Dr. Martin, Sr.: I deal... I'm not kidding you... I deal with stress and [00:20:30] high levels of cortisol, adrenal exhaustion. And this is one of the things that I probably see the most in the office, and it's coming to a theatre near you. I mean, it's just... it is so common today, and I love the fact that I can test for it. I look for it. I watch for it, and I see it, and how cortisol [00:21:00] affects the thyroid, and it slows the thyroid, because it won't allow the conversion of T-4 to the T-3 that your thyroid really needs to work properly.

Dr. Martin, Sr.: So there's a lot of effects on cortisol, what it does to your brain and that brain fog, and when I wrote a book years ago... Tony, Jr. and I wrote a book called Serial Killers... he gets mad at me a little bit because [00:21:30] he said, "Dad, why did you call it that?" Well, I said it was because these two hormones really do want you dead: that is insulin and cortisol.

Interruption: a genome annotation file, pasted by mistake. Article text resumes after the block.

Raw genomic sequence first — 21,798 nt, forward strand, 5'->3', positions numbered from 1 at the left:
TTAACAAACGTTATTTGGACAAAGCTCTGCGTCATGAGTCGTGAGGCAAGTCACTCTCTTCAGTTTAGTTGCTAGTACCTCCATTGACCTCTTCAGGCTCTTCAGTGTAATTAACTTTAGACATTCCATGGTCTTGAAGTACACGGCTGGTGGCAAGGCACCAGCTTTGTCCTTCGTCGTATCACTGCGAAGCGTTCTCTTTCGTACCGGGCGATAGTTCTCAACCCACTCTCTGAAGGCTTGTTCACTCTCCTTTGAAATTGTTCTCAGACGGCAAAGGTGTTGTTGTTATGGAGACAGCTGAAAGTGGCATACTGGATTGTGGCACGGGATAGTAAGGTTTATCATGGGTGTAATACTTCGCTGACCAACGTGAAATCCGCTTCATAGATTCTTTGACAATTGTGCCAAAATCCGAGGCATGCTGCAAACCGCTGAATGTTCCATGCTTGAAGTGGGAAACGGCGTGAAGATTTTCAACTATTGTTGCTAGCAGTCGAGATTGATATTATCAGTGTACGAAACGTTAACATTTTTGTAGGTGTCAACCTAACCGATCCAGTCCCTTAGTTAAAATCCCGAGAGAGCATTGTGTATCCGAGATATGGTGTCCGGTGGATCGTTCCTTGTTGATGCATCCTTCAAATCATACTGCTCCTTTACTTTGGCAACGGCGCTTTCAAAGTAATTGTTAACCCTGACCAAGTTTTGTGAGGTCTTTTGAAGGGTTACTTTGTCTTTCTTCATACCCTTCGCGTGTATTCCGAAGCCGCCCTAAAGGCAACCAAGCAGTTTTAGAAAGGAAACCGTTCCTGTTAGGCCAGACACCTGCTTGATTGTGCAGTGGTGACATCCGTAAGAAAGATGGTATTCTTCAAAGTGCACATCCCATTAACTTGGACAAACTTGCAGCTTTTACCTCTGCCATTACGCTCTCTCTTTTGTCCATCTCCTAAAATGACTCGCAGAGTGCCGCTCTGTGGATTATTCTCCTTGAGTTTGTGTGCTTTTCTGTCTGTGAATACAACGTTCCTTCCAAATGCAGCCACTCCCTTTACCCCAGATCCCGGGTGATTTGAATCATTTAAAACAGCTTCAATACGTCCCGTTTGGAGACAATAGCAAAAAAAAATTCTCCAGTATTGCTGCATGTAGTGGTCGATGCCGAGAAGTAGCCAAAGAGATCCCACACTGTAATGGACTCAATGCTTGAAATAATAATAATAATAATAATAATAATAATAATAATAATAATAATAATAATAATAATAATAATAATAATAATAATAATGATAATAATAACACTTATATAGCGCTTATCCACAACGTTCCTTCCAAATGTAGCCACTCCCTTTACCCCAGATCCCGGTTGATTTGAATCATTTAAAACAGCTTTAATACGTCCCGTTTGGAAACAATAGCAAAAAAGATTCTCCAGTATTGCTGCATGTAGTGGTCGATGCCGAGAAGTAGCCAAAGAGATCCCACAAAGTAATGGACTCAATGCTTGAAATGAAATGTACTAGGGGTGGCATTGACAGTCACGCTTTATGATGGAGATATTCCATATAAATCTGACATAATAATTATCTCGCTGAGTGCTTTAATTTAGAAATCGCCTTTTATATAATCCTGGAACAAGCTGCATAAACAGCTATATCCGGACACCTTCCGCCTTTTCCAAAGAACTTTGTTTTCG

Dr. Martin, Sr.: And guess what, guys? Insulin and cortisol... insulin is food, cortisol is stress, the perfect storm. So these guys sort of spelled this out in terms of Alzheimer's, but if you look at heart disease [00:22:00] and you look at cancer and you look at diabetes, again, all of these things are a factor; so, poor diet, stress. The third one they named was inactivity; so, this would be a lack of exercise. You know what I call vitamin E, okay? I know what vitamin E is, guys, but what I call the true vitamin E is vitamin exercise, because I don't know if there's anything other than [00:22:30] your diet that you can do that is so good for you, and that is exercise.

Dr. Martin, Sr.: So you... look, again, you just listen to our podcasts, listen to me. The true vitamin E is activity. I just came back before I did this podcast, and I went for a nice long 40... nah, it wasn't that long... but 40 minute walk. It's fall here in Northern Ontario, and the colours are just fabulous. I [00:23:00] go out and I just love walking. I do weights, too. I do resistant exercises because this really helps.